April 2, 2011

Glenn McKee

STORY TIME AT GRANDPA’S

He talked on long after
I’d been shooed up to bed
on calamine-lotioned legs,
his voice finding a hole
through the hot air register
over the parlor stove
and, ferret-like, digging
for my ears, the end
of his story what I wanted
him to get to before
my eyes gave up to the dark,
my mind wanting to know
more about underground fires
started by striking miners
who’d set fire to a car of coal,
turned it loose on the tipple
to roll back into the earth
where it had come from,
how the timbers, then the
coal veins had been ignited,
and like a coal stove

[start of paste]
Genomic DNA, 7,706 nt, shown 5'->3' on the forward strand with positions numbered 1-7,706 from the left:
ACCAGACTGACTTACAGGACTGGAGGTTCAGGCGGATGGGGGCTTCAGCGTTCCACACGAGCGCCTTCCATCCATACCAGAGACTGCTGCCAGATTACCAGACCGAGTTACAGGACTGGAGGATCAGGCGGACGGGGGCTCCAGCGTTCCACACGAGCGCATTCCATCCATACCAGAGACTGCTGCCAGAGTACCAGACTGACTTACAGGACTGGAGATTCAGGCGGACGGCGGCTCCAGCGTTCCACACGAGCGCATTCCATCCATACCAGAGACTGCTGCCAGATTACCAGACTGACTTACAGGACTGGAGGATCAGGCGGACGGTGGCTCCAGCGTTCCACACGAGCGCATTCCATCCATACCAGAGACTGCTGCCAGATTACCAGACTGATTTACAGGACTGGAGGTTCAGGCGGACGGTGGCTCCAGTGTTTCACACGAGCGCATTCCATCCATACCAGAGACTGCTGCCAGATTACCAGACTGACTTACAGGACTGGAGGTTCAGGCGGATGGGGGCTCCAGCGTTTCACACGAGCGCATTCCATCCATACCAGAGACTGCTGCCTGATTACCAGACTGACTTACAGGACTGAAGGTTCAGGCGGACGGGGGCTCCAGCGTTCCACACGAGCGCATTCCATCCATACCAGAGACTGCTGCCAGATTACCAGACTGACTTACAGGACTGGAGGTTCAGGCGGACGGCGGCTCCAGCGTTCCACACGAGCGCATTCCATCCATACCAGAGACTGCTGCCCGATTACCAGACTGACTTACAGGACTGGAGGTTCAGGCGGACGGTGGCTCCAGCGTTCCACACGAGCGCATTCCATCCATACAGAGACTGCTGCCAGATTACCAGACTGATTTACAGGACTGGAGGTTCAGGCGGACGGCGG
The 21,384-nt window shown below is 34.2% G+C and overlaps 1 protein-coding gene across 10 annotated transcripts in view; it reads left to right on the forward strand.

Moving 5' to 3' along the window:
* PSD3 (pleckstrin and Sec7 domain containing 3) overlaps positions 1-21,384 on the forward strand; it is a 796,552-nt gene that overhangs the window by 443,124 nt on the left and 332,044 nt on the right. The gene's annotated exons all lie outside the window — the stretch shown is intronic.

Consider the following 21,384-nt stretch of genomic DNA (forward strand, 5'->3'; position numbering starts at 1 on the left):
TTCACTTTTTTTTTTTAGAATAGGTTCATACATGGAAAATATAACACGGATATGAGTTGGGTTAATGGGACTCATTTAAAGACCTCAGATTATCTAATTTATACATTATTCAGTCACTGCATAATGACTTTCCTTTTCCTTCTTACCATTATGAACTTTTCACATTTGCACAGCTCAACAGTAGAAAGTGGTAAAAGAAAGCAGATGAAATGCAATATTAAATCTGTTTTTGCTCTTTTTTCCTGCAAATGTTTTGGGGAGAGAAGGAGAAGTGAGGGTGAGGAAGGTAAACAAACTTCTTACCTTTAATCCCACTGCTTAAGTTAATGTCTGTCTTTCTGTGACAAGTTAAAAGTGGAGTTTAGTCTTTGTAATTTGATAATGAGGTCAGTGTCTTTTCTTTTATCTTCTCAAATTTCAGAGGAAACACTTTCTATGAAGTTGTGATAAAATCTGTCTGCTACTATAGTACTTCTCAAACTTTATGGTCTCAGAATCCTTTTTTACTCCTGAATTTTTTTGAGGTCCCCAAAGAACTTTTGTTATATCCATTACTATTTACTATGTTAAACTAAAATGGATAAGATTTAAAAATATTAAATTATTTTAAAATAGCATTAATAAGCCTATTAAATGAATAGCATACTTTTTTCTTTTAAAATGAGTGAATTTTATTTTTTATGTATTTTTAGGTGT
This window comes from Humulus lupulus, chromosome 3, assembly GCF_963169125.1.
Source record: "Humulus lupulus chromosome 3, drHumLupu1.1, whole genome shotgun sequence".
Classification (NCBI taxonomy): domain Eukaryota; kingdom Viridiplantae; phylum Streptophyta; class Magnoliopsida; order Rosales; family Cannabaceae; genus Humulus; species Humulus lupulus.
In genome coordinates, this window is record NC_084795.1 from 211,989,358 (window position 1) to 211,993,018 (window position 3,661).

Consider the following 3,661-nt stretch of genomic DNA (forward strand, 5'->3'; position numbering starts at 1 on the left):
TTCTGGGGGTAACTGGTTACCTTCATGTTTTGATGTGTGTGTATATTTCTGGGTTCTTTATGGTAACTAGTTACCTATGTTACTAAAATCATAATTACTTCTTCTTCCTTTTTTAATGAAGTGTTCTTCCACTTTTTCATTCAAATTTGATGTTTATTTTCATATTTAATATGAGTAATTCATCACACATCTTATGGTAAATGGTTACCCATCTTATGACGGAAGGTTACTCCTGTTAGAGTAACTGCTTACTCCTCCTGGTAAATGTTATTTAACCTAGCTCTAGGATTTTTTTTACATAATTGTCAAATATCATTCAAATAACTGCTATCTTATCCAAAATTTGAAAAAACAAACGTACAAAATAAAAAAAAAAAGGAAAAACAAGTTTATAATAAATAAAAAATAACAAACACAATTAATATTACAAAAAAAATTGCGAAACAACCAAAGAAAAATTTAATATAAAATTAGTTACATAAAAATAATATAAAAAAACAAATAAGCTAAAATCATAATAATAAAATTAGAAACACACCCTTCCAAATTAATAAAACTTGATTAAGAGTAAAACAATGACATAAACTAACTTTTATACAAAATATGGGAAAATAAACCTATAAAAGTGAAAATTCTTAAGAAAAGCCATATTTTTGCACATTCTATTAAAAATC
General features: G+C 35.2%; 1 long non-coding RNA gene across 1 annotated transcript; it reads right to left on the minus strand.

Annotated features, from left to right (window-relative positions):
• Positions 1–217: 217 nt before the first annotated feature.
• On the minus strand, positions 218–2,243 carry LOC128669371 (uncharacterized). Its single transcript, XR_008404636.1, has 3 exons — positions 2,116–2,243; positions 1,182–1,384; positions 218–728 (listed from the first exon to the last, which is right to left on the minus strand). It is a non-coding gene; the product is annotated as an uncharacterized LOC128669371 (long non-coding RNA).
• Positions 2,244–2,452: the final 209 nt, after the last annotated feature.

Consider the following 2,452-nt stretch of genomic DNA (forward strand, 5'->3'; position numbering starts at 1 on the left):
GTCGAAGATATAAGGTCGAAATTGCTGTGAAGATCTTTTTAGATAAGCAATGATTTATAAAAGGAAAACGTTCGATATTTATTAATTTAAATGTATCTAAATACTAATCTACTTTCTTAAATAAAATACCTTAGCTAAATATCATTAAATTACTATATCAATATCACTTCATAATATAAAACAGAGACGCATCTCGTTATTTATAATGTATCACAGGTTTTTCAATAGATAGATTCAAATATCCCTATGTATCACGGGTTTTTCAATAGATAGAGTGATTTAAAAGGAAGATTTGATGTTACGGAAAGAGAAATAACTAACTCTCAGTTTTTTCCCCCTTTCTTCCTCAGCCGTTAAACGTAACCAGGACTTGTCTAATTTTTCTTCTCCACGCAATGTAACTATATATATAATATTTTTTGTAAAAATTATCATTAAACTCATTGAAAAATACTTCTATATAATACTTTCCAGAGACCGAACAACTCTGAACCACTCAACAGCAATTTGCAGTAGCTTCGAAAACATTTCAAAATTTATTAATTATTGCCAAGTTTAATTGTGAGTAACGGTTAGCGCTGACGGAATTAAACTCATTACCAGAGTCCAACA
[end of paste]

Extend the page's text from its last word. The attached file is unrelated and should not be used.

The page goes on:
with proper draft, burned on
underground, parching land
around New Straitsville, Ohio,
swallowing up trees, buildings,
when its firebox collapsed,
how years back it had come
so close to the schoolhouse
where my mother taught that
she feared for her students, how
even Franklin Delano Roosevelt
and his entire New Deal,
including the WPA
couldn’t put out the mine fire,
how it burned on the way
my legs did against
Grandmother’s muslin sheets,
poison ivy spreading where
my fingernails had burst blisters,
the poison ivy’s flames as good
at keeping me awake
as Grandpa’s downstairs voice
burning into my memory.

from Rattle #9, Summer 1998